Pima County and Tucson Water are discussing the possibility of shutting down the Randolph Wastewater Reclamation Facility near Reid Park.
Officials have deemed the midtown water-treatment plant, which provides water to Reid Park and the Randolph Golf Course, unnecessary after the county recently opened and upgraded two of its water treatment plants.
The Regional Wastewater Reclamation Department opened the new Agua Nueva Water Reclamation Facility late last year to replace the old Roger Road plant.
The department also upgraded and expanded the renamed Tres Rios facility at West Ina Road and installed a sewer pipeline to connect the two treatment plants.
Both projects were part of the $605 million Regional Optimization Master Plan, which aimed to replace and upgrade the old wastewater-treatment plants, improve technology and make other improvements.
The upgraded and expanded facilities have more water-treatment capacity and produce higher-quality water, which is why the city and the county have discussed the closure of the county-operated Randolph plant. The plant provides water to the city through an agreement between the two governments.
Randolph currently produces about 16 percent of all reclaimed water in the city, said Tucson Water spokesman Fernando Molina.
The two agencies have also discussed the possibility of shutting down Tucson Water’s Sweetwater Polishing Facility, a reclamation plant near Roger Road.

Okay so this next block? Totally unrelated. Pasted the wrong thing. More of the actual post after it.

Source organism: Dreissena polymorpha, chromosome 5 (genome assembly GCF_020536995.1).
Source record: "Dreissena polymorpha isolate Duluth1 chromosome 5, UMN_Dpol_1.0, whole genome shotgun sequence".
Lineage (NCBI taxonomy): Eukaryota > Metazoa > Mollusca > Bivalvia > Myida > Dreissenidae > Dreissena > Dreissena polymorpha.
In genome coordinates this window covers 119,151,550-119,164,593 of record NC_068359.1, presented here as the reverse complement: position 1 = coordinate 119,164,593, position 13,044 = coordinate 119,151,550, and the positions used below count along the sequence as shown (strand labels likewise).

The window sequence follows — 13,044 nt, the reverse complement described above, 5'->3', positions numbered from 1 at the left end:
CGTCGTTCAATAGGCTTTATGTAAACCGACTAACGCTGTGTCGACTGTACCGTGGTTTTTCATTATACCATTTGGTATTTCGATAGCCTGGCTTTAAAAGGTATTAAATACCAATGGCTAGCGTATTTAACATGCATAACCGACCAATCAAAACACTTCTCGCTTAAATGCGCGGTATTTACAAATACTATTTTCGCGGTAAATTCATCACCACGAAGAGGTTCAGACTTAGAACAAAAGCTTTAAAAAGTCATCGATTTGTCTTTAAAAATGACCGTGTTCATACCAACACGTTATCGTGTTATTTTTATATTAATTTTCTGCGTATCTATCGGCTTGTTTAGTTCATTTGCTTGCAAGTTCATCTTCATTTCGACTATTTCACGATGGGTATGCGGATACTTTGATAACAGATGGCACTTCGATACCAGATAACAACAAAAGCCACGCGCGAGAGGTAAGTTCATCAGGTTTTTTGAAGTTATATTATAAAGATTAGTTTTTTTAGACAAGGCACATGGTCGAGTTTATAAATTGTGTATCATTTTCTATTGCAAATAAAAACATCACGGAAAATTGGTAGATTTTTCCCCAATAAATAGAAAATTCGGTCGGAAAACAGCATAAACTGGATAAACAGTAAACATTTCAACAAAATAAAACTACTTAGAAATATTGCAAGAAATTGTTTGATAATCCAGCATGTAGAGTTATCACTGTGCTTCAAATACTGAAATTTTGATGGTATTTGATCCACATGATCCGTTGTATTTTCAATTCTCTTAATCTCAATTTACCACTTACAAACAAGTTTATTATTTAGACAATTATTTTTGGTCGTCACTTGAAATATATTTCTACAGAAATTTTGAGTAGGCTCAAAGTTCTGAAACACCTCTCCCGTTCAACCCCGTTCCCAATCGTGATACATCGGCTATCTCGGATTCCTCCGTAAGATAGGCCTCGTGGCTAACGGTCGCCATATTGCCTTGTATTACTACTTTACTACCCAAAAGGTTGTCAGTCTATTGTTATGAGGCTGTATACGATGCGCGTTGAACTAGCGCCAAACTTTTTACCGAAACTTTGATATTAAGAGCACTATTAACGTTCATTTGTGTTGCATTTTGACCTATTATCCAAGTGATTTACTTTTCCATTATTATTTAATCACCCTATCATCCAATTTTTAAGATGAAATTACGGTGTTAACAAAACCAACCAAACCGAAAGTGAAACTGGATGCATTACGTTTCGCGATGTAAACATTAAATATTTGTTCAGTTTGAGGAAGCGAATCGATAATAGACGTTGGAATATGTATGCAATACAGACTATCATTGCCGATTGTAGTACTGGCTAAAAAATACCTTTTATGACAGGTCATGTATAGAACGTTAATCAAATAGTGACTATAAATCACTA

The city and the county could save between about $2 million and $4 million per year from the closures, according to county documents.
Tucson Water and county wastewater officials have been discussing the proposal for the past year, but there are a number of hurdles that need to be cleared before officials agree to shut down the facilities.
First, the city wants the county to increase production at its Agua Nueva plant from 15 million to 25 million gallons per day to accommodate the usage from Reid Park and Randolph Golf Course, Molina said.
The city would also need another 7 million gallons per day to meet other environmental demands, he said.
County wastewater Director Jackson Jenkins said his department has discussed upping the usage at Agua Nueva to 25 million gallons per day.
Currently, Agua Nueva produces about 15 million gallons of water per day specifically for Tucson Water users, Jenkins said.
County wastewater would also need to obtain a permit to distribute A+ quality water from the Agua Nueva facility.
Agua Nueva already produces A+ quality water, which is the highest rated for reclaimed water, but the facility has a permit for B+ water, he said.
The permit would allow Tucson Water to shut down its reclamation plant at Sweetwater, which currently filters the water to make it a higher quality.
The city would need to build a pipe to bypass Sweetwater, which would cost about $1.5 million, Molina said.
The county is willing to obtain the higher-rated permit to satisfy the city’s requirement, Jenkins said.